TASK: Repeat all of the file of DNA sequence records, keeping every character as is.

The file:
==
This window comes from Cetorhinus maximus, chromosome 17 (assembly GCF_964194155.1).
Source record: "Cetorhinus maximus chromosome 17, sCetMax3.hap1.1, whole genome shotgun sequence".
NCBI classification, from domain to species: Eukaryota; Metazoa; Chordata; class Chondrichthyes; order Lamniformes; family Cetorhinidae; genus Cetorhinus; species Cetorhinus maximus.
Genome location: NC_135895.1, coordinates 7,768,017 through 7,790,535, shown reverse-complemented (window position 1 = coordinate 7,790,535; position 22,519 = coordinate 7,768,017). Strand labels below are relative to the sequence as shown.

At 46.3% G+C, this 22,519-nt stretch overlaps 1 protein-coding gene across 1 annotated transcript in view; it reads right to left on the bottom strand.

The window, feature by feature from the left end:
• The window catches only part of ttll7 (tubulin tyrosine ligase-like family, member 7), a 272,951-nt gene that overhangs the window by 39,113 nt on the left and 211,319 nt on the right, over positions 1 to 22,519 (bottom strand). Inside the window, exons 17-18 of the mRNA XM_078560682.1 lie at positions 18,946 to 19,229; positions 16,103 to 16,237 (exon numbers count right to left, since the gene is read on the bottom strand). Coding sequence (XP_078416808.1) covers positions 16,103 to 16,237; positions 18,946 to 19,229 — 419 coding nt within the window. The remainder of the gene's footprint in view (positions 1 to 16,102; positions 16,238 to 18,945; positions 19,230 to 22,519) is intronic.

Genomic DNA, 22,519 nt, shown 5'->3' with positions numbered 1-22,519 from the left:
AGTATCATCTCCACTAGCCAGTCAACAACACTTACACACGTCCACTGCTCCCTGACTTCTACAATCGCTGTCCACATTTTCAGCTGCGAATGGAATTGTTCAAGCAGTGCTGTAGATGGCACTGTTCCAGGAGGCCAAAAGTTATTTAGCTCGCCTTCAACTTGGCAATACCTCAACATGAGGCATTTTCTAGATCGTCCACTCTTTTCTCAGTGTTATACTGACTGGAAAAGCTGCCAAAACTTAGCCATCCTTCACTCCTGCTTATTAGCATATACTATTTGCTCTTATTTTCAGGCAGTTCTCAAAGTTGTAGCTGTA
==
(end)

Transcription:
This window comes from Cetorhinus maximus, chromosome 17 (assembly GCF_964194155.1).
Source record: "Cetorhinus maximus chromosome 17, sCetMax3.hap1.1, whole genome shotgun sequence".
NCBI classification, from domain to species: Eukaryota; Metazoa; Chordata; class Chondrichthyes; order Lamniformes; family Cetorhinidae; genus Cetorhinus; species Cetorhinus maximus.
Genome location: NC_135895.1, coordinates 7,768,017 through 7,790,535, shown reverse-complemented (window position 1 = coordinate 7,790,535; position 22,519 = coordinate 7,768,017). Strand labels below are relative to the sequence as shown.

At 46.3% G+C, this 22,519-nt stretch overlaps 1 protein-coding gene across 1 annotated transcript in view; it reads right to left on the bottom strand.

The window, feature by feature from the left end:
• The window catches only part of ttll7 (tubulin tyrosine ligase-like family, member 7), a 272,951-nt gene that overhangs the window by 39,113 nt on the left and 211,319 nt on the right, over positions 1 to 22,519 (bottom strand). Inside the window, exons 17-18 of the mRNA XM_078560682.1 lie at positions 18,946 to 19,229; positions 16,103 to 16,237 (exon numbers count right to left, since the gene is read on the bottom strand). Coding sequence (XP_078416808.1) covers positions 16,103 to 16,237; positions 18,946 to 19,229 — 419 coding nt within the window. The remainder of the gene's footprint in view (positions 1 to 16,102; positions 16,238 to 18,945; positions 19,230 to 22,519) is intronic.

Genomic DNA, 22,519 nt, shown 5'->3' with positions numbered 1-22,519 from the left:
AGTATCATCTCCACTAGCCAGTCAACAACACTTACACACGTCCACTGCTCCCTGACTTCTACAATCGCTGTCCACATTTTCAGCTGCGAATGGAATTGTTCAAGCAGTGCTGTAGATGGCACTGTTCCAGGAGGCCAAAAGTTATTTAGCTCGCCTTCAACTTGGCAATACCTCAACATGAGGCATTTTCTAGATCGTCCACTCTTTTCTCAGTGTTATACTGACTGGAAAAGCTGCCAAAACTTAGCCATCCTTCACTCCTGCTTATTAGCATATACTATTTGCTCTTATTTTCAGGCAGTTCTCAAAGTTGTAGCTGTA